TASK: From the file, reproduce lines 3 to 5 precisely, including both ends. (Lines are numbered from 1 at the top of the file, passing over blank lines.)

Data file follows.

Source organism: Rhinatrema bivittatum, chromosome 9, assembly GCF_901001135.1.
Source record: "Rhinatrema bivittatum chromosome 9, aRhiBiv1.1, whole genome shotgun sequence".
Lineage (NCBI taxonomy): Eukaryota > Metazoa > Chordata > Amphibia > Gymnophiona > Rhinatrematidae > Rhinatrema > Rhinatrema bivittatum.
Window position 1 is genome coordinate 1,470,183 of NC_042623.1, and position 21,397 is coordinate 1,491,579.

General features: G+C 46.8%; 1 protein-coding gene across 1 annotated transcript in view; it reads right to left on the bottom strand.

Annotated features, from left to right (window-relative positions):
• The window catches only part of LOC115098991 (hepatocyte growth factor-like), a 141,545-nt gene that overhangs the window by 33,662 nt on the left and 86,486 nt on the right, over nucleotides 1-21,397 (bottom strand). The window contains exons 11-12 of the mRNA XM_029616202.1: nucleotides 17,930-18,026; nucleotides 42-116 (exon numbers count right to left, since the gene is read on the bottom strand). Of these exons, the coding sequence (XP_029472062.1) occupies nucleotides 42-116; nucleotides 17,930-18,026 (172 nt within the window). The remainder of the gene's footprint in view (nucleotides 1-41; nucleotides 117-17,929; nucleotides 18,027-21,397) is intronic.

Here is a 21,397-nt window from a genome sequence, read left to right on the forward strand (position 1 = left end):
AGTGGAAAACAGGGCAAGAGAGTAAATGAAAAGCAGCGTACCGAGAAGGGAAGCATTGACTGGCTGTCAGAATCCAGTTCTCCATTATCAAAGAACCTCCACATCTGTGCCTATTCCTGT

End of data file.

Lineage (NCBI taxonomy): Eukaryota > Metazoa > Chordata > Amphibia > Gymnophiona > Rhinatrematidae > Rhinatrema > Rhinatrema bivittatum.
Window position 1 is genome coordinate 1,470,183 of NC_042623.1, and position 21,397 is coordinate 1,491,579.

General features: G+C 46.8%; 1 protein-coding gene across 1 annotated transcript in view; it reads right to left on the bottom strand.